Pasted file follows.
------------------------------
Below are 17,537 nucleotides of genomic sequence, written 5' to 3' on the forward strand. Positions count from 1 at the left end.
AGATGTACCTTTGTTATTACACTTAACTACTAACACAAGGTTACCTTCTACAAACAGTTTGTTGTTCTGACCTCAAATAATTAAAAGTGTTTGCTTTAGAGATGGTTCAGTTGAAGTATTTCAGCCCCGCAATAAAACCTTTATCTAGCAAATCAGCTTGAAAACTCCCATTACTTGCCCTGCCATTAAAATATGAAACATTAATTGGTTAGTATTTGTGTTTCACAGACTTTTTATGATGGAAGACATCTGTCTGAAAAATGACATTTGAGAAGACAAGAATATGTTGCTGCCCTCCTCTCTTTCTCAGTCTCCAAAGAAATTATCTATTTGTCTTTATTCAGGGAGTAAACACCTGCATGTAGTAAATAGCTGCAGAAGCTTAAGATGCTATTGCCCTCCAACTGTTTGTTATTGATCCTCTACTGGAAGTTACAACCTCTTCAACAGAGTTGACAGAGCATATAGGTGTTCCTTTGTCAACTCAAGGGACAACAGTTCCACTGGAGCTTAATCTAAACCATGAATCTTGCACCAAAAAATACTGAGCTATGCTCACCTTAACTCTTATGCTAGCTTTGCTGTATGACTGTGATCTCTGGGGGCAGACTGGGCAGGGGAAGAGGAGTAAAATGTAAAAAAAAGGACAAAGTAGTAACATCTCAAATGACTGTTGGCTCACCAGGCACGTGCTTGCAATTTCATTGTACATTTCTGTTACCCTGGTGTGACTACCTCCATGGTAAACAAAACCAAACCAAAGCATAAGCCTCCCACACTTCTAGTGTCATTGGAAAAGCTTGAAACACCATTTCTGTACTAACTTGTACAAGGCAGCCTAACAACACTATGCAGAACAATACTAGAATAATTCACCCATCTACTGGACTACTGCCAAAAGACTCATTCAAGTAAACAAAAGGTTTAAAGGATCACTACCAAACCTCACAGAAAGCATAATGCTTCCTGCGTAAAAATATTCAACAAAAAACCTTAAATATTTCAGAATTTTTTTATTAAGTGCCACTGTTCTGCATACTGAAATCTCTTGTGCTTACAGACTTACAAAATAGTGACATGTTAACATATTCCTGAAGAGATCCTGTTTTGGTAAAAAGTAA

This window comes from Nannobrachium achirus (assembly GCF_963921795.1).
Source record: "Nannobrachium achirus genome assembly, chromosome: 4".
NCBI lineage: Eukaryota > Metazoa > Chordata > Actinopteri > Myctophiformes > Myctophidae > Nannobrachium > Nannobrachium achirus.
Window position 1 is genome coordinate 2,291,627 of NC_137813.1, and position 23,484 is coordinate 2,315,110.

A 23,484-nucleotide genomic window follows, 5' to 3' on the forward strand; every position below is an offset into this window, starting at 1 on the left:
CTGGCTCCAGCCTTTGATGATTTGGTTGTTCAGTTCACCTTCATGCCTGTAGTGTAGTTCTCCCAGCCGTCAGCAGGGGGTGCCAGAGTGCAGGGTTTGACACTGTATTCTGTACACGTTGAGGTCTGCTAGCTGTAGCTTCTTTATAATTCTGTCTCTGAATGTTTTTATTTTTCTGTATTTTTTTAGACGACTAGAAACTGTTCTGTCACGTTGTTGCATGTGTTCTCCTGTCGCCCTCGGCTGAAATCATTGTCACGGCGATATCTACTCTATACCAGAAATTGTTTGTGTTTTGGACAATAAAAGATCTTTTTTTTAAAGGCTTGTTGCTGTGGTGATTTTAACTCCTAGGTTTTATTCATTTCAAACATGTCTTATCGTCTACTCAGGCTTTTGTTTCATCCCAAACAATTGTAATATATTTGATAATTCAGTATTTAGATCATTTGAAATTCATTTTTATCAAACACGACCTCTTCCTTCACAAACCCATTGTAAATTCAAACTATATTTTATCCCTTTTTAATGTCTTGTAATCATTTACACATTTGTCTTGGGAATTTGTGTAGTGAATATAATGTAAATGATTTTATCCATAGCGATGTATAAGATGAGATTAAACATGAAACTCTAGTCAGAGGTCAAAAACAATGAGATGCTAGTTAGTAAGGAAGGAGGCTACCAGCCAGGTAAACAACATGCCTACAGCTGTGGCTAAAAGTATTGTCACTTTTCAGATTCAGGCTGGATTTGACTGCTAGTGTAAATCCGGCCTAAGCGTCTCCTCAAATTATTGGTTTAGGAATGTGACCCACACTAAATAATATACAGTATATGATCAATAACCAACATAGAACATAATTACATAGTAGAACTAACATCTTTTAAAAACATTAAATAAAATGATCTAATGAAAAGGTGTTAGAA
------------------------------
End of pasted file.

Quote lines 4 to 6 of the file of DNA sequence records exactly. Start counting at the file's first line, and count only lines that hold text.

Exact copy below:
Source record: "Nannobrachium achirus genome assembly, chromosome: 4".
NCBI lineage: Eukaryota > Metazoa > Chordata > Actinopteri > Myctophiformes > Myctophidae > Nannobrachium > Nannobrachium achirus.
Window position 1 is genome coordinate 2,291,627 of NC_137813.1, and position 23,484 is coordinate 2,315,110.